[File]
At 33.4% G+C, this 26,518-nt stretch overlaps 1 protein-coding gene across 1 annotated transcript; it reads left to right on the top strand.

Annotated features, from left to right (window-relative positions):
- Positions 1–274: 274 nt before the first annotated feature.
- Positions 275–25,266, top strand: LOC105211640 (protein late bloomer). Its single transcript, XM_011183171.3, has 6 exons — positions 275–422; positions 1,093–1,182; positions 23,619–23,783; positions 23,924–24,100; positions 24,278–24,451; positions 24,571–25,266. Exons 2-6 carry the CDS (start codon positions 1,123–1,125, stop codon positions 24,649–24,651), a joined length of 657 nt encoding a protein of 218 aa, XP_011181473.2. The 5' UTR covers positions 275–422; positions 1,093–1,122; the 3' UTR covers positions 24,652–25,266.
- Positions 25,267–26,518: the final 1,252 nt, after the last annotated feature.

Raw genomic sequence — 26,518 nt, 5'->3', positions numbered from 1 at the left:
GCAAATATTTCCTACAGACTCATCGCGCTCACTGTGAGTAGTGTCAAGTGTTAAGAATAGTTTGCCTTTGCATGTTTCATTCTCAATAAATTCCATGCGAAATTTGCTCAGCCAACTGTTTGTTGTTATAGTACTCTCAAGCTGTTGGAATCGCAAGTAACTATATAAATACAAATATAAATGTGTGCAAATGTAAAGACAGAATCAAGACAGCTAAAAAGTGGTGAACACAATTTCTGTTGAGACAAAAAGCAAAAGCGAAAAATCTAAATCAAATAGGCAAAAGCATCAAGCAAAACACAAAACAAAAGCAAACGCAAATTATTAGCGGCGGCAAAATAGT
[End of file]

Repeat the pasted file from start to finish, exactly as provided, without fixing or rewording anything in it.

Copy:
At 33.4% G+C, this 26,518-nt stretch overlaps 1 protein-coding gene across 1 annotated transcript; it reads left to right on the top strand.

Annotated features, from left to right (window-relative positions):
- Positions 1–274: 274 nt before the first annotated feature.
- Positions 275–25,266, top strand: LOC105211640 (protein late bloomer). Its single transcript, XM_011183171.3, has 6 exons — positions 275–422; positions 1,093–1,182; positions 23,619–23,783; positions 23,924–24,100; positions 24,278–24,451; positions 24,571–25,266. Exons 2-6 carry the CDS (start codon positions 1,123–1,125, stop codon positions 24,649–24,651), a joined length of 657 nt encoding a protein of 218 aa, XP_011181473.2. The 5' UTR covers positions 275–422; positions 1,093–1,122; the 3' UTR covers positions 24,652–25,266.
- Positions 25,267–26,518: the final 1,252 nt, after the last annotated feature.

Raw genomic sequence — 26,518 nt, 5'->3', positions numbered from 1 at the left:
GCAAATATTTCCTACAGACTCATCGCGCTCACTGTGAGTAGTGTCAAGTGTTAAGAATAGTTTGCCTTTGCATGTTTCATTCTCAATAAATTCCATGCGAAATTTGCTCAGCCAACTGTTTGTTGTTATAGTACTCTCAAGCTGTTGGAATCGCAAGTAACTATATAAATACAAATATAAATGTGTGCAAATGTAAAGACAGAATCAAGACAGCTAAAAAGTGGTGAACACAATTTCTGTTGAGACAAAAAGCAAAAGCGAAAAATCTAAATCAAATAGGCAAAAGCATCAAGCAAAACACAAAACAAAAGCAAACGCAAATTATTAGCGGCGGCAAAATAGT